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Words of the Day.

Several posts about Jersey happenings still need writing, but in the meantime, here is a quote from theory on modern confessional poetry from the collection Modern Confessional Writing: New Critical Essays, from a chapter by Tracy Brain entitled "Dangerous confessions: The problem of reading Sylvia Plath biographically". I think it applies to all confessional writing and wish people would remember these kinds of questions when attending slams, or, I dunno, talking in class about Plath as the definite speaker in ALL OF HER POEMS when that is so clearly not the point.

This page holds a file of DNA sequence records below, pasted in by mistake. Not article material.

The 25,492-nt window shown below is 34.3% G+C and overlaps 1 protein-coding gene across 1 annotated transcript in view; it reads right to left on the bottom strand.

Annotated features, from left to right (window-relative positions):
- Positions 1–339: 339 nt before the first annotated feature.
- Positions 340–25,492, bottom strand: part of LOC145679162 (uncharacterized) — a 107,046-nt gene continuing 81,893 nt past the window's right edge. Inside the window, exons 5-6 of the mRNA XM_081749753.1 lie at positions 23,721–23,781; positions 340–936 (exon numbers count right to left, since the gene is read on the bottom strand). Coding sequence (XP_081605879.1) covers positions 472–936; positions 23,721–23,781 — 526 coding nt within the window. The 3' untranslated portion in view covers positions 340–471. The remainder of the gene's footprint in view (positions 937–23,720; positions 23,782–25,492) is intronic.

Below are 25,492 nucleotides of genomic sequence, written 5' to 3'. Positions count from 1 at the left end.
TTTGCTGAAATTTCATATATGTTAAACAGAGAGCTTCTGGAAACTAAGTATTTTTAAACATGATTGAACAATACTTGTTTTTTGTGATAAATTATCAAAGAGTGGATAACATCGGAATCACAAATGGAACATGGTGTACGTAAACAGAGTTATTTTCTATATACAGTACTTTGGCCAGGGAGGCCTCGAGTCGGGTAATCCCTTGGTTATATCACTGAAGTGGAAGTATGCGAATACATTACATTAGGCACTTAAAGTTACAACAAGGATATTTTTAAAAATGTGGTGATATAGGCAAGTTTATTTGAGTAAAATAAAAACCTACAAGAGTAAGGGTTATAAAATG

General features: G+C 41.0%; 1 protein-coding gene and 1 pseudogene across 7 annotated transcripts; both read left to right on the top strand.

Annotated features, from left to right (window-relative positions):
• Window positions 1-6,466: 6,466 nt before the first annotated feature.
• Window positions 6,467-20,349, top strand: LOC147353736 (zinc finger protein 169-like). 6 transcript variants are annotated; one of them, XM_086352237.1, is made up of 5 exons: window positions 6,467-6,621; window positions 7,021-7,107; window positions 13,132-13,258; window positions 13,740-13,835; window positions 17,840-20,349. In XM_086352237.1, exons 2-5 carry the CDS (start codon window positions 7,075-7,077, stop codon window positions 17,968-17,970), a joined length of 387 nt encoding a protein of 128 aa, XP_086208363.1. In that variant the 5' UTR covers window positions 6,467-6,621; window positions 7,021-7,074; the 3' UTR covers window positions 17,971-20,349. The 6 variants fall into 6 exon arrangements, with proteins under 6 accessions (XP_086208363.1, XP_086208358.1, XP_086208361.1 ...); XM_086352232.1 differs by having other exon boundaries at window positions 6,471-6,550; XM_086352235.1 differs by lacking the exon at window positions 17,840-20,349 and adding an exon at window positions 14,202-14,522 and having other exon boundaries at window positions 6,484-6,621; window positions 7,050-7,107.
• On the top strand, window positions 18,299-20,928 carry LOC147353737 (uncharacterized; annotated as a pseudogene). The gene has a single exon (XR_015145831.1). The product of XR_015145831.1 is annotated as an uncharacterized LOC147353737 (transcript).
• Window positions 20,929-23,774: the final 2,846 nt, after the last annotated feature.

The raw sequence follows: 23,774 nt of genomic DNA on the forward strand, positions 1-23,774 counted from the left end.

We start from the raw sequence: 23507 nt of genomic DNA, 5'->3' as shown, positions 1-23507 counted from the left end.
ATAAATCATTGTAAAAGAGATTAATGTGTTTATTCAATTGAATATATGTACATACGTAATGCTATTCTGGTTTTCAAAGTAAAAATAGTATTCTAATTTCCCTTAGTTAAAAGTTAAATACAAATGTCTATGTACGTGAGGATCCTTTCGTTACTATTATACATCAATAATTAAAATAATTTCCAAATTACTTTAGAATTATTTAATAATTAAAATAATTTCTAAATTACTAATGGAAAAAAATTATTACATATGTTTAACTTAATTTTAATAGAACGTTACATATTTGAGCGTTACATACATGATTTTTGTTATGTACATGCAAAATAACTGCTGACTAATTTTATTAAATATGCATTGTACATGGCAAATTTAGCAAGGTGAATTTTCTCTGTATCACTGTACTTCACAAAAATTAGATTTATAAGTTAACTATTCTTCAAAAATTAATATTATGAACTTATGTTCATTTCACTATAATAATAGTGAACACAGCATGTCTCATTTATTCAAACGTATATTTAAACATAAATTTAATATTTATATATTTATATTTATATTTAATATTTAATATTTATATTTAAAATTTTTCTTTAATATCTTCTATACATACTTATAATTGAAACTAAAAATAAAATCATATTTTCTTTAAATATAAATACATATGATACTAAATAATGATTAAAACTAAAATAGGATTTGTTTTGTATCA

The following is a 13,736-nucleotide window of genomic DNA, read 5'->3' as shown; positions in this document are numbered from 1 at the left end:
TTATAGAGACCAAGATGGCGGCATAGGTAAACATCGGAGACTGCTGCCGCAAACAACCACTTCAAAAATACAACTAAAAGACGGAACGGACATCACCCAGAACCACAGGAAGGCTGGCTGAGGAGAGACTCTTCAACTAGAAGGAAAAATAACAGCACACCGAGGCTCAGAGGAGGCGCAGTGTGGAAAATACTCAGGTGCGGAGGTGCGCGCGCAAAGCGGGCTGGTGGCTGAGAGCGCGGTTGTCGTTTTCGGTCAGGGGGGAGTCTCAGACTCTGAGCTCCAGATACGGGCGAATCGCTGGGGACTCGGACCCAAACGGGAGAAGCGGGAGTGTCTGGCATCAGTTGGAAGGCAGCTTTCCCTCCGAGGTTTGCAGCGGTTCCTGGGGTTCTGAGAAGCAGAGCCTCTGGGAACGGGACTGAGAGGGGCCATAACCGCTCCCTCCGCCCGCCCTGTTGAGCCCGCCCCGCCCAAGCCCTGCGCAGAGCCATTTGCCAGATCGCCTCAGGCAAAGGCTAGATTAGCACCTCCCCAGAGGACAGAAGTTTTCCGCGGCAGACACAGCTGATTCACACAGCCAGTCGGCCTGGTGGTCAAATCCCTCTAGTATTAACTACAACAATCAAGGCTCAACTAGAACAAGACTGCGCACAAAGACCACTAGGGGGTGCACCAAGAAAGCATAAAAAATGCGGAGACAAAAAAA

Who provides the 'details from
life' of a supposedly confessional
writer that we then base our
reading of their poems upon?
How do we know what 'situations'
were '"real"'?  How can we ever
hope to distinguish the 'extreme
diction and address' that is
prompted by lived events
from a vividly imagined
drama that is the result
of an expertly assumed style?